Hi PSCCC parents,
I’m forwarding this information about 2 week-long Poetry in Nature day programs that our friend’s lovely sitter (and teacher at Montessori Day School in Prospect Heights) is running at the end of July and early August.  Info about the counselors and detailed activities are towards the end of her email.  I think it would be more for the older sibs of PSCCC kids.
All best,
Elise (Zoe Little Star)
Elm Tree Poetry Weeks: Writing in Nature is a summer program where we will explore Prospect Park through language by leading your children in poetry and art collaborations.

What: Poetry-in-Nature Day Program. 12 spots available per week (Ages 4-7)
Where:         Prospect Park
When:           Week 1: July 27-31, 2015
      Week 2: August 3-7, 2015
Cost:        $375 / week

At Elm Tree Poetry, we will write sound poems, color poems, and letter poems. We will write family poems and name poems, animal, insect, and plant poems. We will write silly poems and serious poems, poems using image, poems using apostrophe, poems using metaphor and rhyme. We will write poems about the everyday and poems about the unexpected. We will write poems with plans and poems using chance. We will use found material to write personal poems and break old poems apart to create something new. Along the way, the children will assemble a Park Poetry Scrapbook from materials found in the park, writing, drawings, and crafts.

Daily activities will include:

  • Morning Nature Walk- we will trek through the back trails of Prospect Park to collect natural objects to use for projects and writings

  • Playtime at the Prospect Park Natural Playground each day, and on scorchers, we’ll head to a sprinkler playground! The writing and thinking about writing will continue throughout these activities–we’ll whisper lines to the children at the beginning of playtime and ask them for response lines whenever they feel inspired and as we transition into the next activity

  • Cutting up newspapers and magazines in search of pictures and words for our scrapbook poetry collages and word bags

  • Explorations of our senses through play-dough, water, sand, dirt, and how our senses affect what we write and feel. Ex: build play-dough scenes using leaves, sticks, etc. and then write about our creations

  • A daily re-aloud and discussion- we will bring books for the children to look through and read independently, and go to the library every afternoon before pick-up

  • A visit to the Brooklyn Museum

  • A visit to the Botanic Gardens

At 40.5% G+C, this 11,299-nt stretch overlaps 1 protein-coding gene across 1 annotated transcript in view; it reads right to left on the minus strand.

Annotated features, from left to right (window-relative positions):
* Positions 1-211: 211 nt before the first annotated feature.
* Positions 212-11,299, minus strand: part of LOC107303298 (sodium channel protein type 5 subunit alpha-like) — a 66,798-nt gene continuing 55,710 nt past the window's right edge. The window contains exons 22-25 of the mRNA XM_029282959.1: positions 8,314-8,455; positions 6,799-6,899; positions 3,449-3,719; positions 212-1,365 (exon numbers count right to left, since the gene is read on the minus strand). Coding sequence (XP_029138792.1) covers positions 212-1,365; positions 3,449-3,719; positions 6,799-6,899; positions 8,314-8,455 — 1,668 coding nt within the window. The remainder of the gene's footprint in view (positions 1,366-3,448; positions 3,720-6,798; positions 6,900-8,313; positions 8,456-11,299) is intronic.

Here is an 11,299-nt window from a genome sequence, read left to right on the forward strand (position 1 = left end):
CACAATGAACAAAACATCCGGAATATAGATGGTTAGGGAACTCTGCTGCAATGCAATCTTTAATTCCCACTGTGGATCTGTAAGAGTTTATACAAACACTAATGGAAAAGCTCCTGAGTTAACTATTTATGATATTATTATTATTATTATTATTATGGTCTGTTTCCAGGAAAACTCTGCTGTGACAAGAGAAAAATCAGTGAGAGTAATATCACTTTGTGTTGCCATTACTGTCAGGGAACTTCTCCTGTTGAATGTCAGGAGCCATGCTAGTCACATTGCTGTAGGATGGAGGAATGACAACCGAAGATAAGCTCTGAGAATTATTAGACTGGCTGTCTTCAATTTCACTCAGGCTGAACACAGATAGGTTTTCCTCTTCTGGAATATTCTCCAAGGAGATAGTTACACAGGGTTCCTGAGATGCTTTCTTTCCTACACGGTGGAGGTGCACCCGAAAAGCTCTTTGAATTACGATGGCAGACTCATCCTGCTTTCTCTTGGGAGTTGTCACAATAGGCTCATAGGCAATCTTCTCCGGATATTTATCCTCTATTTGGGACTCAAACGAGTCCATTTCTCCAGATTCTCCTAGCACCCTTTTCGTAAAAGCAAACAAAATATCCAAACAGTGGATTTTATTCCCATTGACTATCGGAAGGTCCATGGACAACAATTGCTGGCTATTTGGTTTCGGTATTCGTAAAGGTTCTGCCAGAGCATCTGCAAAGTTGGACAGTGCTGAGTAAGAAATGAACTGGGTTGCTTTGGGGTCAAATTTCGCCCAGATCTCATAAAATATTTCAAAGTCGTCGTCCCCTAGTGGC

*Important Note: Teaching artists and older writers will act as scribes for younger writers

Daily Schedule

9:00:            Welcome & Morning Stories (Meet at Grand Army Plaza Prospect Park Entrance)

9:15:            Nature Walk

10:15:          Snack

10:30:          Improvisational Games

11:00:          Collaborative / Independent Writing and Sharing

12:00:          Lunch

1:00:            Natural Playground / Sprinkler

1:45             Crafts & Continued Writing & Sharing

2:15:            Read-Aloud

3:00:            Pick-up at Brooklyn Public Library, Grand Army Plaza

* We will notify you of special visits to the Brooklyn Museum and Botanic Gardens at the beginning of each week

Readings: We will read work from authors who are directly as well as indirectly inspired by nature: Emily Dickinson, Walt Whitman, Marianne Moore, William Carlos Williams, D.H. Lawrence, e.e. cummings, Federico Garcia Lorca, Nicolas Guillen, Sandra Cisneros, Alice Notley, poems from Technicians of the Sacred, ed Jerome Rothenberg, Frank O’Hara, Harryette Mullen, Lisa Jarnot, Aja Monet, Brenda Hillman, Heidi Lynn Staples, Audre Lorde, Juiliana Spahr, Gary Snyder, and more.

Below are example poems written by students ranging from ages three to eleven years old that we will use for inspiration in our collaborations:

In this class-wide collaboration, Ms. Bell’s Kindergarten class at MLK Elementary in Tuscaloosa, AL wrote about animals using colors, sounds, and shapes to form similes.    

Snake Dog Tiger Shark Cat Spider

Snake moves like a bicycle.

Dog flips over like a snake.

Dog is red like a red tiger.

Dog has a body like two circles.

Dog has a voice like a baby.

Dog moves like a cat.

Dog’s voice is like a motorcycle.

Tiger moves like a monkey.

Shark sounds like a tiger.

Dog sounds like Ms. May.

Dog has legs like flowers.

Instead of legs shark has a tail.

Dog moves like a duck.

Cat has a body like a ball.

Spider’s legs are purple and red.